First-time buyers now need “significantly higher incomes” than they did during the Celtic Tiger boom to get a mortgage, new figures reveal.
The median household income of first-time buyers now stands at €77,000, according to a new report from the Banking and Payments Federation Ireland (BPFI).
This figure has risen by €6,000 between 2019 and 2021 and is over €20,000 more than the median household income in homes across the country, illustrating the high household income first-time buyers need to purchase a home.
In 2005, 51% of first-time buyers purchasing new homes had incomes of up to €60,000 but that fell to just 13% of first-time buyers last year.
BPFI chief executive Brian Hayes said: "It’s important to note that the mortgage market is very different now.
"Additionally in 2015, the Central Bank introduced limits on the loan-to-value and loan-to-income (LTI) ratios of new mortgages.
"The median LTI for first-time buyers fell from 4.5 in 2008 to 2.7 in 2013, according to the Central Bank, before rising to 3.2 by 2017.
"This essentially means that new mortgage customers need higher incomes than in the past."
Meanwhile, the Government plans to build 35,000 homes a year have been thrown into grave doubt by a “marked decline” in developers tendering to build taxpayer-funded homes.
The fall in developers seeking to build State-backed projects is down to a refusal to be bound to fixed-priced contracts at a time of inflationary uncertainty.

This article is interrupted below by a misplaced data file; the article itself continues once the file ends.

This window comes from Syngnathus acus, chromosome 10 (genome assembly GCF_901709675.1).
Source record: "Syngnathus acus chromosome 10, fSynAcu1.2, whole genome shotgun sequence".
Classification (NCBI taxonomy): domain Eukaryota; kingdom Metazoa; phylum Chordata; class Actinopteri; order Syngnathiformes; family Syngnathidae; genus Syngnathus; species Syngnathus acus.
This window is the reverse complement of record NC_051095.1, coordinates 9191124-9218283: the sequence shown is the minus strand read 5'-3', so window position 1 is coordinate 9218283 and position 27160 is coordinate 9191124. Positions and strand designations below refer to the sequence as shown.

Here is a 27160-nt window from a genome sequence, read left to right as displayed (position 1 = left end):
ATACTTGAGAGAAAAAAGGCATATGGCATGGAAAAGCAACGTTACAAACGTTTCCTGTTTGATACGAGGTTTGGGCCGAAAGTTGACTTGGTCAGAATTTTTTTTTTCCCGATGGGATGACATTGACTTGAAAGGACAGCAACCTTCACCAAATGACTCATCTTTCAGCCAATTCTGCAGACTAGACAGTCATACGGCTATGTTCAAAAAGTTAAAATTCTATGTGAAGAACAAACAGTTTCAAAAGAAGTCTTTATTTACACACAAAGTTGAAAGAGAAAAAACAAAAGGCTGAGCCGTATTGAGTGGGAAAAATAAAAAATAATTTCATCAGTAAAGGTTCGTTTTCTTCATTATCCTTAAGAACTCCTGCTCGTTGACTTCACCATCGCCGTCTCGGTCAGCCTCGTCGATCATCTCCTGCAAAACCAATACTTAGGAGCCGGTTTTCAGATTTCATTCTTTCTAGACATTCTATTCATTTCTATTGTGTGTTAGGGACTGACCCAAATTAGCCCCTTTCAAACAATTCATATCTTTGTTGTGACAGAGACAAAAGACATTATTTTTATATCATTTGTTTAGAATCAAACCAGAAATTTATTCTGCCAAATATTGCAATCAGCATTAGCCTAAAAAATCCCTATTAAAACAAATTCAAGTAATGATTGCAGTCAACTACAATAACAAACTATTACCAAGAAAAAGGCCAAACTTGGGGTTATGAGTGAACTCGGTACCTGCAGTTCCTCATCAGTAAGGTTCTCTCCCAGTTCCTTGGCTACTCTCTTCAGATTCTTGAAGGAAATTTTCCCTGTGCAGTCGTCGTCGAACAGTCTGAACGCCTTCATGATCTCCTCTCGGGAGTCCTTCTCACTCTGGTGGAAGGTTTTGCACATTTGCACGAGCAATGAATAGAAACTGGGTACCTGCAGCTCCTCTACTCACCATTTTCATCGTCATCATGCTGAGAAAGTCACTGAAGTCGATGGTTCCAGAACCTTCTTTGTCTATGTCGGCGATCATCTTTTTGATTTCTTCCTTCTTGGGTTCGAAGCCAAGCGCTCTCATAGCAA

An Oireachtas committee will hear today that local authorities are finding it increasingly difficult to get anyone to tender for the jobs they want built, jeopardising the ambitious targets to 2024 set out in Housing For All.
“Local authorities were also seeing a marked decline in the number of tenders being received for house construction projects (in the first quarter of this year).
"Contractors were opting not to tender for projects until greater certainty both in terms of increasing material costs but also in anticipation of a change to the fixed price tendering system,” Eddie Taaffe, programme coordinator at the Local Government Management Agency, will tell the committee.
TDs will hear that local authorities have found that, since the start of the year, a significant number of contractors involved in social housing construction experienced negative financial impacts from increased material costs and in several incidences indicated that, reluctantly, they would not be in a position to continue to deliver housing on a fixed-price basis.
This situation is particularly prevalent among small to medium-sized building firms which, local authorities believe, have less scope to absorb costs, Mr Taffe will say.
The Society of Chartered Surveyors Ireland will also tell TDs that the cost of delivering a new estate-type home (three-bedroom semi-detached) was €330k in 2016 but that rose to €371k in 2020.
While building sites have been at risk of shutdown due to rising material prices, the housing minister says closures will not happen.
Darragh O'Brien said that measures brought by his Cabinet colleague Michael McGrath under the Inflation Co-operation Framework to "soften the blow of inflation" have worked to ensure Government building projects had not shut down.
He said that framework should assuage the fears sounded by both the Society of Chartered Surveyors Ireland and the Construction Industry Federation about the impacts rising materials costs will have.
Mr O'Brien also said that the Government wants to "ensure that it remains on track" to meet this year's housing target of 24,600 new builds.
However, he said he could not say where or when the planned 5,000 apartments through the Croí Cónaithe cities fund, which is planned to jumpstart dormant planning applications, might come from or be finished.